We finally make it to Vija ammama’s house, where a delicious lunch buffet awaits us. But first we take in the beautiful greenery, replete with coconut and banana trees around their house. I, somehow, manage to be stung by a dozen mosquitoes in two minutes, while my mom and dad emerge unscathed. Boohoo.
Afterwards, it’s at least another two hours – complete with horrifically bumpy roads, which I stave off by summarily falling asleep – to our original destination at the outset of all this: Hamsila Devi. It’s the place where the Krishna River meets the sea, and many consider it to be an auspicious place. The beach is surprisingly empty, free of both trash and tourists (for the most part). It’s not as hot today as it was yesterday, and the air is cooler by the beach, making for a refreshing stop. We pose for photos on the beach, and then hire an auto-rickshaw (a type of Indian vehicle akin to an open air taxi) driver/photographer we find on the beach to drive a few kilometers down the beach to actual site where the river meets the sea. Never before have I seen an auto-rickshaw, or any kind of vehicle, for that matter, on a public beach. It’s almost comical.
Once we get to the beach, we get to get to be models for a minute and pose for a series of photos while frolicking in the water. I never thought I’d see my mom risk soaking her nice saree for a few hours of fun on the beach, but I’ve been proven wrong! Some police officers arrive (there’s a small station of sorts at the end of the beachhead) and start yelling at us intelligibly. We later learn that they’re worried about us wading too far into the water, or something like that. They later steal our photographer/driver for a photo shoot themselves, and wave us away, saying ‘Oh, he’ll just meet up with you later.’ We all shake our heads at this small, but blatant abuse of police power (“Yeh Bharat Hai” or loosely translated in this specific instance to “That’s India for you”), but we ultimately shrug our heads and walk away.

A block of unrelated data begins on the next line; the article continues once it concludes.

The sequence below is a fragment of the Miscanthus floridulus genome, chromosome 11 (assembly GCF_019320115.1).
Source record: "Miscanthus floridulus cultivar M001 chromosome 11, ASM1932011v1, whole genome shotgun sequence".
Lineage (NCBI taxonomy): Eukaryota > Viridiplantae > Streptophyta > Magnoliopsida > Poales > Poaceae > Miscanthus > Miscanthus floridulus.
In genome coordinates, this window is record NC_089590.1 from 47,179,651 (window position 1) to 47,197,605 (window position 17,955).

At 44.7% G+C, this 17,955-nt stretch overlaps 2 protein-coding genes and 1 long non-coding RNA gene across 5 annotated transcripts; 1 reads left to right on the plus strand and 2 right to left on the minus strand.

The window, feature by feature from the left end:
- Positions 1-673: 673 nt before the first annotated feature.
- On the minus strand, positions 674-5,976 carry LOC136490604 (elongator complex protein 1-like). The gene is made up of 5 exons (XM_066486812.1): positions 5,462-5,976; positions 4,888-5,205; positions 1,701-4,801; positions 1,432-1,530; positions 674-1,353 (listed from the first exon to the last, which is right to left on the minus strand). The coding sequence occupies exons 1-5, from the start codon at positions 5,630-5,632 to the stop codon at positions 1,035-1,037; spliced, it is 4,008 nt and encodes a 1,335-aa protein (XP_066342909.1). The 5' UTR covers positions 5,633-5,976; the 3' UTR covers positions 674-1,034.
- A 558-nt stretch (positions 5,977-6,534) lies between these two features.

But yet, we start walking back along the beach, taking in the fun of blood-red crabs scurrying around the beach while scouring for shells on the beach. It’s a hoot to see how much my dad enjoys seeing the crabs poke their heads out of their holey homes in the beach. After a while, the driver/photographer gets done with his police photo shoot and drives us back to the main beach entrance.
And yet, the day still isn’t done. I’m flat-out exhausted at this point, not by any great physical exertion, but by all the hours upon hours of driving. We drop off Dad’s friends, aunty and uncle, off at their home, where we have a chance to cleanse our grimy feet and dry off our clothes. Then, it’s another long drive back to Vijayawada, where our relative Lakshmi Aunty has invited us to dine with our family. It wouldn’t be a full Indian day without three different meals at various relatives’ homes. At long last, we make it back home around 10:30 or 11 p.m. and doze off. Sleep has never been more welcome.
P.S. – We’ll be driving back to Hyderabad today and flying out tomorrow for our North India trip! Wi-fi access may be spotty, so I may not post as often.